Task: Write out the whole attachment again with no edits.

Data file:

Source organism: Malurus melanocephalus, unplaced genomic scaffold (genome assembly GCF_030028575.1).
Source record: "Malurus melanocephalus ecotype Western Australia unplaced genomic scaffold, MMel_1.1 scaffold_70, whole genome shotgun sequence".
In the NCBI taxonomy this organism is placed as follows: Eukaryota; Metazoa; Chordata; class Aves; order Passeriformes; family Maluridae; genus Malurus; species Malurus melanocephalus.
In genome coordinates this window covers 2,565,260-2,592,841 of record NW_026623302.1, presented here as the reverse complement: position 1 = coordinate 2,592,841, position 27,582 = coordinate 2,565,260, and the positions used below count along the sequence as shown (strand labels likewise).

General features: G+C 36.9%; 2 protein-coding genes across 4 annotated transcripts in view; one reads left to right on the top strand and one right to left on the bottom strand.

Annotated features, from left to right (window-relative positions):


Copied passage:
Source organism: Malurus melanocephalus, unplaced genomic scaffold (genome assembly GCF_030028575.1).
Source record: "Malurus melanocephalus ecotype Western Australia unplaced genomic scaffold, MMel_1.1 scaffold_70, whole genome shotgun sequence".
In the NCBI taxonomy this organism is placed as follows: Eukaryota; Metazoa; Chordata; class Aves; order Passeriformes; family Maluridae; genus Malurus; species Malurus melanocephalus.
In genome coordinates this window covers 2,565,260-2,592,841 of record NW_026623302.1, presented here as the reverse complement: position 1 = coordinate 2,592,841, position 27,582 = coordinate 2,565,260, and the positions used below count along the sequence as shown (strand labels likewise).

General features: G+C 36.9%; 2 protein-coding genes across 4 annotated transcripts in view; one reads left to right on the top strand and one right to left on the bottom strand.

Annotated features, from left to right (window-relative positions):